Tragically, however, slavery has not been consigned to the history books. Across the world new forms of slavery are prevalent. The International Labour Organisation estimates that there are a minimum of 12.3 million people in forced labour worldwide, and one particular form of modern slavery – human trafficking –  is one of the fastest-growing forms of human rights abuse. The UK, as a major destination country for trafficking victims, is not immune from this trend.


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Extraordinary rendition, forced labour, and evidence obtained by torture – Antoine Buyse

16 October 2012 by

Building on Abu Qatada

There are three cases, among the many decided by the Court in the past few weeks, which I would like to highlight. They deal with testimony potentially obtained through torture, forced labour and extraordinary rendition respectively. 

The first is the case of El Haski v. Belgium (available only in French). It deals with a terrorist suspect against whom evidence obtained in Morocco during legal proceedings there (following the 2003 Casablanca bombings) was used in court in Belgium. It was unclear whether such evidence was in fact obtained by means of torture. The Court held that it was sufficient for exclusion of such evidence from trial in an ECHR state party if a suspect could show that there was a “real risk” that such evidence had been obtained by treatment contrary to Article 3. The case builds on the recent Othman (Abu Qatada) v. the United Kingdom judgment, from January of this year. In this case, such a real risk existed. The refusal by Belgian courts to exclude the evidence thus led to a violation of the right to a fair trial (Article 6 ECHR).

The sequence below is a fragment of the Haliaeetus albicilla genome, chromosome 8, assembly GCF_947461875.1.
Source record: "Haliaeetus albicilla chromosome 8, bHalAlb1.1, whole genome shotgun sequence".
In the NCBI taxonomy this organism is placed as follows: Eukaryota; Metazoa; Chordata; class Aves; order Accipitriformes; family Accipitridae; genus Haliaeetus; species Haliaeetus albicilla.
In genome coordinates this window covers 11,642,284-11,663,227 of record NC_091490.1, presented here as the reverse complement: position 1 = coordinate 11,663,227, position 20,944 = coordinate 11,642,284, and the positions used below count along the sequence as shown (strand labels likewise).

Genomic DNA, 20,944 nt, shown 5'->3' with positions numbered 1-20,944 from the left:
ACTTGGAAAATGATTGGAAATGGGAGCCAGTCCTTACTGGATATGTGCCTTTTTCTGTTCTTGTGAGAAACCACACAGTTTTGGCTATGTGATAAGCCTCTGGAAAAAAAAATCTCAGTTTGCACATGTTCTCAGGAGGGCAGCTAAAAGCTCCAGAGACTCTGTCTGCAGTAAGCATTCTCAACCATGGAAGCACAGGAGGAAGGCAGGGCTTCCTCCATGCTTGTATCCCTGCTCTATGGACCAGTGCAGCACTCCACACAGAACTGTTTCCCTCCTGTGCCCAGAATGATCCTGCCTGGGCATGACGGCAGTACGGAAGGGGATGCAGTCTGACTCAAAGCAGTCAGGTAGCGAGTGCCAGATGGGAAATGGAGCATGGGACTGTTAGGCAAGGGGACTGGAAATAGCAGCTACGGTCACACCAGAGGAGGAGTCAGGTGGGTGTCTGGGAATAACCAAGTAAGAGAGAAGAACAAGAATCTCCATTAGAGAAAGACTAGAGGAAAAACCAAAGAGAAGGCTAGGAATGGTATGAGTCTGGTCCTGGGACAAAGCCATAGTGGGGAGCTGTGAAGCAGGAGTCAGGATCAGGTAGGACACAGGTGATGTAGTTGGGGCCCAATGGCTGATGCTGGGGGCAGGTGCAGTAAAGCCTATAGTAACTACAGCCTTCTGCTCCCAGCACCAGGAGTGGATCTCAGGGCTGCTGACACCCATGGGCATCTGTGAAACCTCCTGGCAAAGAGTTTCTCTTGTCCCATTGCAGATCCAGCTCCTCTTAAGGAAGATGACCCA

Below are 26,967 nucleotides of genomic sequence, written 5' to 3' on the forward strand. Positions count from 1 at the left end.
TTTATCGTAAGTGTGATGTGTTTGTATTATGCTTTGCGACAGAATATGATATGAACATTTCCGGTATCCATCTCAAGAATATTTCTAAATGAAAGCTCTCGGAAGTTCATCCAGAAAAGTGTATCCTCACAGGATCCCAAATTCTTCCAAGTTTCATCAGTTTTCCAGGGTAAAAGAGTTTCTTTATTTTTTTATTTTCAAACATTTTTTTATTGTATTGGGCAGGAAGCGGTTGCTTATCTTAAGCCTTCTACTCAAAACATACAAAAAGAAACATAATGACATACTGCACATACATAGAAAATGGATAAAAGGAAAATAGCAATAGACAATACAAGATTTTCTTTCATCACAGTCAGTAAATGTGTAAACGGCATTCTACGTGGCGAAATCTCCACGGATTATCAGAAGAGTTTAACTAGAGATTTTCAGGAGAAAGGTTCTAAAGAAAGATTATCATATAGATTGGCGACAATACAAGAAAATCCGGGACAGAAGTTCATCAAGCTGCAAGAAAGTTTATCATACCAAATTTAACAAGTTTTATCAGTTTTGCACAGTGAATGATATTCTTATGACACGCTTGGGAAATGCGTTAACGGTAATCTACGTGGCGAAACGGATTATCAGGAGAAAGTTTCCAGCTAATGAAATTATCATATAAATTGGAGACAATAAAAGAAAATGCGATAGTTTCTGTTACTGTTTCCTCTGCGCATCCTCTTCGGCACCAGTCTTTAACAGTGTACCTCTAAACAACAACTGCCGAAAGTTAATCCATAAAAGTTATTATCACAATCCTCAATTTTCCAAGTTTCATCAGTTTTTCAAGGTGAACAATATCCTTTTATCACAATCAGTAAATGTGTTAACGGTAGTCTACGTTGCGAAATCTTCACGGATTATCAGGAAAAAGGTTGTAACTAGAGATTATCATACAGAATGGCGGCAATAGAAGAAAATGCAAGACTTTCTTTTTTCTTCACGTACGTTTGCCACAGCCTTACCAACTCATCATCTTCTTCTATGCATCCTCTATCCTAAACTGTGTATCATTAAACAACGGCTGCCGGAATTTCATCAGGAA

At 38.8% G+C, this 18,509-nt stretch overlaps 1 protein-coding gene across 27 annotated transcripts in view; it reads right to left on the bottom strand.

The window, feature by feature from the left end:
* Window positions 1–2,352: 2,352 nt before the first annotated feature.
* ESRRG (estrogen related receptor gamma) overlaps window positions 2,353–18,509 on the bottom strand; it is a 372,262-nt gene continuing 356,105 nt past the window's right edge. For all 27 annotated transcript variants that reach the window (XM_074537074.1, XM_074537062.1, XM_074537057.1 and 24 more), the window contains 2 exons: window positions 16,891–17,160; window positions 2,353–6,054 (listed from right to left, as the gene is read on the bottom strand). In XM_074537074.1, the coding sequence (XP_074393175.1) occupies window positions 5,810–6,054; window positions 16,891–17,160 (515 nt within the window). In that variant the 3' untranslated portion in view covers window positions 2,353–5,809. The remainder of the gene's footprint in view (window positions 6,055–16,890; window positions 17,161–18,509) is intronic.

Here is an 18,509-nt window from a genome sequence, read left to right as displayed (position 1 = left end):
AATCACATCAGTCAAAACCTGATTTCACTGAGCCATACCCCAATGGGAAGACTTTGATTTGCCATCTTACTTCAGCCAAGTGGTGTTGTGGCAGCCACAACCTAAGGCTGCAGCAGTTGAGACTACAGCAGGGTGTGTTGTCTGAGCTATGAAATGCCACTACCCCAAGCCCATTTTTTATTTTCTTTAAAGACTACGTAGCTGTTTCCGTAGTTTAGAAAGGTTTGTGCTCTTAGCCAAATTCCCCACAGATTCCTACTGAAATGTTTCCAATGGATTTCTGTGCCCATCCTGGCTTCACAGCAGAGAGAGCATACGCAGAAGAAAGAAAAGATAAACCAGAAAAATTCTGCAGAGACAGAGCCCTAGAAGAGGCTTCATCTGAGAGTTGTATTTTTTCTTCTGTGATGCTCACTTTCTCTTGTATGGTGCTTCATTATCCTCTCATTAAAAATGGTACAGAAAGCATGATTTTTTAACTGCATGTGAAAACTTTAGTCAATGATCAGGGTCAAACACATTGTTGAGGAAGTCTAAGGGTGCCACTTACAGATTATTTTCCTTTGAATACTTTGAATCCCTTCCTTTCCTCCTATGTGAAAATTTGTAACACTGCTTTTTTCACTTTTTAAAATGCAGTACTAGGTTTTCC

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Autonomy and the role of the Official Solicitor – whose interests are really being represented?

10 October 2012 by

R.P. and others v United Kingdom (9 October 2012) – read judgment

The day before our seminar on the Court of Protection and the right to autonomy, the Strasbourg Court has ruled on a closely related issue in a fascinating challenge to the role of the Official Solicitor in making decisions on behalf of individuals who are for one reason or another unable to act for themselves.

The Official Solicitor acts for people who, because they lack mental capacity and cannot properly manage their own affairs, are unable to represent themselves and no other suitable person or agency is able and willing to act. This particular case involved child care proceedings, but the question before the Court was the vital one that arises out of any situation where an individual is deemed to have lost capacity to represent his or her own interests in court. What the parties asked the Court to consider was whether

the appointment of the Official Solicitor in the present case was proportionate to the legitimate aim pursued or whether it impaired the very essence of R.P.’s right of access to a court.
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Harsher sentences for modern day slavers

14 December 2010 by

R v Khan [2010] EWCA Crim 2880 – Read judgment

The Court of Appeal has increased the sentences of two human traffickers from 3 to 4 years and upheld the 3 year sentence of a third trafficker (despite her mental health problems) for systematic and well-planned exploitation of trafficked restaurant workers.

The offenders, Shahnawaz Ali Khan, Raza Ali Khan and their mother Perveen Khan, were family restaurateurs in Harrogate. Over a period of four years they recruited nine men from the Middle East and the Indian subcontinent to work in the restaurant. All the workers entered the country legally on non-EEA work permits, after the offenders made assurances of good pay and working conditions to both the workers and the Home Office.

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When, and when not, to prosecute victims of human trafficking

1 November 2010 by

R v M(L) and others [2010] EWCA Crim 2327; [2010] WLR(D) 266 – Read judgment

The Court of Appeal (Criminal Division) has provided further guidance to prosecutors on whether or not they should bring charges against victims of human trafficking who go on to commit crimes. In the same judgment, the Court considered the extent of the obligation on the police to refer such victims to specialist agencies.

The state has a number of duties to victims of human trafficking deriving from the Council of Europe Convention on Action against Trafficking in Human Beings (CETS No 197).